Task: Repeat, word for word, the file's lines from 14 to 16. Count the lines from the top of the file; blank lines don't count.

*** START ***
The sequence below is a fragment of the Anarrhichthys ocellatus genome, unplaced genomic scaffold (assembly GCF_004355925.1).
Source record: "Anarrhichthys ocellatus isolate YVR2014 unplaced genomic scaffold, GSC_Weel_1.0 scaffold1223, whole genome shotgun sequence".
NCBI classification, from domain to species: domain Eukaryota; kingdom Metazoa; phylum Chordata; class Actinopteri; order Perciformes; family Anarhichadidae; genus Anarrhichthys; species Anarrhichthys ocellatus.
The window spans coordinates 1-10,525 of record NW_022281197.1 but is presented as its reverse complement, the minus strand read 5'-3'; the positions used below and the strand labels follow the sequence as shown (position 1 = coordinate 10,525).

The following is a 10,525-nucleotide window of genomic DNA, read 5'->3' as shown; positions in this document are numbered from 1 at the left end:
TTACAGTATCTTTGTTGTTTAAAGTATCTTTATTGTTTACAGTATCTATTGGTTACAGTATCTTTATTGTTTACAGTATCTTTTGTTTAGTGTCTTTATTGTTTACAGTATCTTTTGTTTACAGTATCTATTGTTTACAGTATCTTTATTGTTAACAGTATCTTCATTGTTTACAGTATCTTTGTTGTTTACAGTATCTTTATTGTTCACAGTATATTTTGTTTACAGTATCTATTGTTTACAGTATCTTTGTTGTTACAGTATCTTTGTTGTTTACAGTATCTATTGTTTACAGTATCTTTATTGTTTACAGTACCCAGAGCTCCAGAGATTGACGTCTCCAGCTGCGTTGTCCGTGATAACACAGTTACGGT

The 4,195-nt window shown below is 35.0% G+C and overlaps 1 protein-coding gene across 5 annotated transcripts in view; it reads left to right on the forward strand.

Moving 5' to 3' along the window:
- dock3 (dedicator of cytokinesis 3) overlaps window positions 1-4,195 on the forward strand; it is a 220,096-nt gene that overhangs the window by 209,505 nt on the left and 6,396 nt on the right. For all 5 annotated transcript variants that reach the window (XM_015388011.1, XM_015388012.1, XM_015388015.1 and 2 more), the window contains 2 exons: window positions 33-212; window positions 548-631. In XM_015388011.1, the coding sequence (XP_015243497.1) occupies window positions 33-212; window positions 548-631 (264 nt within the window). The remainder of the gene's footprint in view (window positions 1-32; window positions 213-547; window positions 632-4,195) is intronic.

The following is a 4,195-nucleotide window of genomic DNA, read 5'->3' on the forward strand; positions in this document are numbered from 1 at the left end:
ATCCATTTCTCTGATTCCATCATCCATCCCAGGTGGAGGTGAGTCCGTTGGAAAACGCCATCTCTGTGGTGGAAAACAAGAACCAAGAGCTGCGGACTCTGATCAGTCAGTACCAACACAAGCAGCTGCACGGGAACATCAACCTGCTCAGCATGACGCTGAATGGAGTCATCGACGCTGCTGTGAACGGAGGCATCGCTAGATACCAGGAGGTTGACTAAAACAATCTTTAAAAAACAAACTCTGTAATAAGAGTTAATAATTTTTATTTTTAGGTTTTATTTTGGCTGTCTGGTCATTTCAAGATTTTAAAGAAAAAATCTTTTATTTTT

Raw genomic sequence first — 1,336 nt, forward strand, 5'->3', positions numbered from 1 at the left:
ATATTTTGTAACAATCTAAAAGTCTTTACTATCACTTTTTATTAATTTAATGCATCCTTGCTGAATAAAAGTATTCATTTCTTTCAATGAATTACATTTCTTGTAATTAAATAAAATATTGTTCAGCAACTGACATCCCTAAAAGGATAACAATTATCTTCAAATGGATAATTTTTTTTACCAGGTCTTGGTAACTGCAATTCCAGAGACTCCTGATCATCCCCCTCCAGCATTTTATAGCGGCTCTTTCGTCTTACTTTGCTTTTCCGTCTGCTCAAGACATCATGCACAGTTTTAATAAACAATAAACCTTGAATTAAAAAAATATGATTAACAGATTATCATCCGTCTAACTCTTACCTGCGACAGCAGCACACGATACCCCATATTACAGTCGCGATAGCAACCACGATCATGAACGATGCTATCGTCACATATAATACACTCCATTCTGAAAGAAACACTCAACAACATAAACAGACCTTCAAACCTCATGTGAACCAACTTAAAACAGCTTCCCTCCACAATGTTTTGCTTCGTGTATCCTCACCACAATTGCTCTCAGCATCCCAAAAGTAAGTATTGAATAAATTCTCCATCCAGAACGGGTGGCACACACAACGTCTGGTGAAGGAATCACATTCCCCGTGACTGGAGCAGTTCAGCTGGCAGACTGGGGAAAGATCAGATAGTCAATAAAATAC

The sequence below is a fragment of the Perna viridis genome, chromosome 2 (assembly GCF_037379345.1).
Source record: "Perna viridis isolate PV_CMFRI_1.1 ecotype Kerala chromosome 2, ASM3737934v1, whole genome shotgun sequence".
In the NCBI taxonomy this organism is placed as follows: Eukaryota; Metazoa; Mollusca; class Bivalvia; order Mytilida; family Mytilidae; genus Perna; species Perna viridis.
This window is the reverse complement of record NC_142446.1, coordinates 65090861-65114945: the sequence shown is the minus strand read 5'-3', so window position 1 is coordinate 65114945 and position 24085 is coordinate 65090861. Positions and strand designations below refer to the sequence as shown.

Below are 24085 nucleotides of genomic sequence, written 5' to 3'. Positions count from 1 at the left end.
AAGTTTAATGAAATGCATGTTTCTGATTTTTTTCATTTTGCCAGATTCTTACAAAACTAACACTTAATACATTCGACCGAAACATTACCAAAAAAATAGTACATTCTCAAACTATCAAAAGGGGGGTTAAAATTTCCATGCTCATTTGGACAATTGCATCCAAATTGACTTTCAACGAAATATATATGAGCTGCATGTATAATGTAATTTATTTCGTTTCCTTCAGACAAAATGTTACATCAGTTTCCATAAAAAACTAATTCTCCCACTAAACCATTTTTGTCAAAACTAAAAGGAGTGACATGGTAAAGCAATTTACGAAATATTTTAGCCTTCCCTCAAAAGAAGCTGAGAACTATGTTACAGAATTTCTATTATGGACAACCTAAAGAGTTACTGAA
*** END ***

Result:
The sequence below is a fragment of the Perna viridis genome, chromosome 2 (assembly GCF_037379345.1).
Source record: "Perna viridis isolate PV_CMFRI_1.1 ecotype Kerala chromosome 2, ASM3737934v1, whole genome shotgun sequence".
In the NCBI taxonomy this organism is placed as follows: Eukaryota; Metazoa; Mollusca; class Bivalvia; order Mytilida; family Mytilidae; genus Perna; species Perna viridis.